Being creative makes us happy – that’s true – but not just because we just enjoy dreaming up new ideas and having flights of fancy. In fact, research tells us that what we really love about creativity is the daily drudgery – the slow and frequently painful trudge towards getting it done and mastering our creative persuit.
Facing the blank page, getting started, overcoming fear of failure and getting into a writing rhythm are some of the biggest hurdles a novice writer can face. But there are some surefire ways to help you give your writing the kickstart it deserves – and they’re all backed by science.
David Quantick is an Emmy-winning television writer, a radio broadcaster, novelist, journalist and author of the best-selling writing manual How To Write Everything. He has just published How To Be A Writer which features interviews with famous writers, performers and industry insiders including Jon Ronson, Emma Donoghue and Caitlin Moran. Here he interviews himself with questions selected at random from the book.
“I hate writing, I love having written,” goes the highly relatable quote by novelist Dorothy Parker. Whilst the creative turmoil of the writer is legendary – even necessary – tinkering with your motivational mindset can make your daily dose of writing torture more bearable. You might even have some fun…
There’s nothing like a moonshot to test your creativity. Writers of all stripes love big, bold challenges and research shows there’s significant benefits from stretching yourself. But how ambitious should you be when setting goals?
It’s all too easy to put off writing. I’m just way too busy, now’s not the right time, there’s other stuff going on. We know that writers delay writing for years – decades even. Not because of laziness or fear of hard graft but rather because their project seems so overwhelming. This is where the science of habits can help.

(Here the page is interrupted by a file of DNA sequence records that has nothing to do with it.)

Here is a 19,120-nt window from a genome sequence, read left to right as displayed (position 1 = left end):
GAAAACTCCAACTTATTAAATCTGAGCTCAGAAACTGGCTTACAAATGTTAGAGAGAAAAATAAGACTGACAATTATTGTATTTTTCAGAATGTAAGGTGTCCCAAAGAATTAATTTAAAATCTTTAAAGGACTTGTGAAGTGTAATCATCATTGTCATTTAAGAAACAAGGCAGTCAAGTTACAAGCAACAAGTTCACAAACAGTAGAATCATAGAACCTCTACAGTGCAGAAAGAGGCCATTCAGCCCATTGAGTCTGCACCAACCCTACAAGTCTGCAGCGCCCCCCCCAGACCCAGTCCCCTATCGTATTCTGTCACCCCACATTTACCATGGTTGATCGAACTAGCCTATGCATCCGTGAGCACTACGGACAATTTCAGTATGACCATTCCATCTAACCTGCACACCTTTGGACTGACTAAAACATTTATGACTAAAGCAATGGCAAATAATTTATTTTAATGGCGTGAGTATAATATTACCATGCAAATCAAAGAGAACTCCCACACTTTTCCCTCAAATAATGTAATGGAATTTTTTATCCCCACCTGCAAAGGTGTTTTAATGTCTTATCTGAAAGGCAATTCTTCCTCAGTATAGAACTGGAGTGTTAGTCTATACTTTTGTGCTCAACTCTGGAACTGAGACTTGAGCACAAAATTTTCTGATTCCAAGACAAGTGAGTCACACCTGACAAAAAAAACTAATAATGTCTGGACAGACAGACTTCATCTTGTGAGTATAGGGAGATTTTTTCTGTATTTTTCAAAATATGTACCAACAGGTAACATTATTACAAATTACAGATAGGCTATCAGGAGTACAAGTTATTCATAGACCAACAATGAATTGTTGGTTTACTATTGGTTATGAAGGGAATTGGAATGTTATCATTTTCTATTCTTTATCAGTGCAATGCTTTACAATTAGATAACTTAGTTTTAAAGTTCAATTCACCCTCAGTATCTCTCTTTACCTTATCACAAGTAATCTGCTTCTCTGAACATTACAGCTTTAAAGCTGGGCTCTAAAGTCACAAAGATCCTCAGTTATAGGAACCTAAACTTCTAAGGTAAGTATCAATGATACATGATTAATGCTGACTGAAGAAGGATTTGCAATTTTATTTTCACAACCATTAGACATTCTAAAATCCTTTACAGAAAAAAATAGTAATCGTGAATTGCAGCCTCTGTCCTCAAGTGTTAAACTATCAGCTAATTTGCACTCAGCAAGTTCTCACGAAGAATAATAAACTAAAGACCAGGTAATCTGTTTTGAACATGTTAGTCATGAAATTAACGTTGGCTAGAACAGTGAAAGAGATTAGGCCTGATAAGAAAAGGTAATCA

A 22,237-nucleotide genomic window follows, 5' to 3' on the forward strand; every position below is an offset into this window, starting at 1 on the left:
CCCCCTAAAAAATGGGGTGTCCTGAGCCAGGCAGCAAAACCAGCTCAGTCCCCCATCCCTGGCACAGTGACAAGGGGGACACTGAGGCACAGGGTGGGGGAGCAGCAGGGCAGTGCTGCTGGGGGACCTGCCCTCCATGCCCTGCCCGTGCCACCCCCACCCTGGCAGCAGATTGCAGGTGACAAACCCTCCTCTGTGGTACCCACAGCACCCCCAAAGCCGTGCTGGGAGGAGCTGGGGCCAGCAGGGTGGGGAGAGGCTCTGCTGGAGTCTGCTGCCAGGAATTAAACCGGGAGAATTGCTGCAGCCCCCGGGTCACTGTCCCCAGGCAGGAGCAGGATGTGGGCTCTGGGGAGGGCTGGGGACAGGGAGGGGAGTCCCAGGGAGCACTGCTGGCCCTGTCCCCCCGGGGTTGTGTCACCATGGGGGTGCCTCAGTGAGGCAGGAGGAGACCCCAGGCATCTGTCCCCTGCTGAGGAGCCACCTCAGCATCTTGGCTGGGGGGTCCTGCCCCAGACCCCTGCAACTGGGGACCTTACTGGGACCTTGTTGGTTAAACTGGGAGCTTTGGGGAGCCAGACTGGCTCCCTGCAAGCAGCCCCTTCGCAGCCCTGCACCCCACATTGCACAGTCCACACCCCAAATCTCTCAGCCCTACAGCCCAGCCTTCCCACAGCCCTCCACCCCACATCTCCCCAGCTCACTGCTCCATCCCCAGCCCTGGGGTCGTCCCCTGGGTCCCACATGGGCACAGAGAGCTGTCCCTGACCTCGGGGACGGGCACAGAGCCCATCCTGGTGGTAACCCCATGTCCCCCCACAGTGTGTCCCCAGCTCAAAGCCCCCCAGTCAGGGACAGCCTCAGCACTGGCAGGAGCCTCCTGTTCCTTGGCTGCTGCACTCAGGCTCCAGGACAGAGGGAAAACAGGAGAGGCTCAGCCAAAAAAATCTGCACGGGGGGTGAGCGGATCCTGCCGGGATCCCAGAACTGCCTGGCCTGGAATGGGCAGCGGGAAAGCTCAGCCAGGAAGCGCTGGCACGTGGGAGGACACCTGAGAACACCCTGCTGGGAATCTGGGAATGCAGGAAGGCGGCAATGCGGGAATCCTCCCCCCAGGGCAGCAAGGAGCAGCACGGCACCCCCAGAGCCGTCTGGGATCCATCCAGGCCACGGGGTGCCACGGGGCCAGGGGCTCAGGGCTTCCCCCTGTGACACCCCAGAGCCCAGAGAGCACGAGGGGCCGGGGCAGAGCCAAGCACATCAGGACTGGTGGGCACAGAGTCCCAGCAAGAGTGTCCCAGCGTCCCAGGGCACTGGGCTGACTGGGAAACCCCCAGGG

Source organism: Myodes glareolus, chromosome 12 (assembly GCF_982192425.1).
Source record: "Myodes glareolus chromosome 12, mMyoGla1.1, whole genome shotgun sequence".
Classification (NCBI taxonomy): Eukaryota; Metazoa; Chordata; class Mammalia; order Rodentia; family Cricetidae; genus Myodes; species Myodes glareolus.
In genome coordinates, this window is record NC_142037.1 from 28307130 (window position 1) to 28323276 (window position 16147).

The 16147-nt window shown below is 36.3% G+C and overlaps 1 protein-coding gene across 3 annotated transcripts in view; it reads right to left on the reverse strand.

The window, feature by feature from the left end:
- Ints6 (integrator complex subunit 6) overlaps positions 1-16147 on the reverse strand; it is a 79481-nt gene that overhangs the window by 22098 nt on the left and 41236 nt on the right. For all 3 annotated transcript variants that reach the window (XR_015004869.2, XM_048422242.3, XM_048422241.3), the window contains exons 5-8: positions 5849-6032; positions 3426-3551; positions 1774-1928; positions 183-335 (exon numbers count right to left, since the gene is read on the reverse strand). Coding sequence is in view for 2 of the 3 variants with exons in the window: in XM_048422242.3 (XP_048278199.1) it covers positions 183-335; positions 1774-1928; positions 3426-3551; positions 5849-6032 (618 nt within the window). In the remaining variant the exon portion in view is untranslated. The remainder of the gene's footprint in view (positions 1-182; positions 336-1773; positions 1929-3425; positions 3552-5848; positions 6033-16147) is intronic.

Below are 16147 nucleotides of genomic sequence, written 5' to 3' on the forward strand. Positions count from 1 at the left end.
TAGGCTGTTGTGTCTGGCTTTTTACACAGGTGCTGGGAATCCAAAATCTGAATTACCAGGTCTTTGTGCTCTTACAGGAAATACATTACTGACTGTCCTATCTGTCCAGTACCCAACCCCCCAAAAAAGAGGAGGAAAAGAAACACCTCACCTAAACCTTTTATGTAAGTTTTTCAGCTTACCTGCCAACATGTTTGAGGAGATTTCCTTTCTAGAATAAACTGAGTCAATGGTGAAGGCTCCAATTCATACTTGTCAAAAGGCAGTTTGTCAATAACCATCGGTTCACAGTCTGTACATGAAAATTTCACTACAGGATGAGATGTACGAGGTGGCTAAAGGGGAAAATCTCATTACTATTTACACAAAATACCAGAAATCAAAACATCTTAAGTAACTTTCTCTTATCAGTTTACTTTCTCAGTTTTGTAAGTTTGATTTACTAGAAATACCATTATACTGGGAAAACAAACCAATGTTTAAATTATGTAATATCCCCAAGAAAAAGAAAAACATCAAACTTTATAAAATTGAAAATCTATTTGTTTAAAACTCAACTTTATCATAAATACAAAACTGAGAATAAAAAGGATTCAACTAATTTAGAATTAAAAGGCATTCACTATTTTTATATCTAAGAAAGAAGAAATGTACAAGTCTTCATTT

We tell ourselves many reasons why we’re not writing – or not writing as much or as often as we would like. Pick your reasons from the following list: work, family, social life, duties, distractions. But if you want to write and you’re not making writing a priority, there’s actually only a single reason – fear.
Often a mixture of hard graft, personal sacrifice, soul searching, general indifference and frequent rejection – writing can be tough. That’s why having your own reward system to keep you writing can really help. After all, it’s unlikely that anyone else is going to lavish praise on you so you may as well do it yourself.
You’re desperate to write but your life is crammed full of things you want to do – plus a bunch of tedious tasks you have to do. So how do you find the time and what else is going to give? According to science, the answer is to plan your writing time and make it a non-negotiable fixture in your diary – it’s only then that you’ll start to write unthinkingly.
Creative people – and especially writers – aren’t famed for their boundless joy. Being creative can make us happy, but not normally in a wave-your-arms-in-the-air-like-you-just-don’t-care way. Unsurprisingly, science tells us that the link between happiness and creativity is ‘complicated’. But it also tells us that it’s a deeply human activity – and it’s perhaps that which keeps us hooked.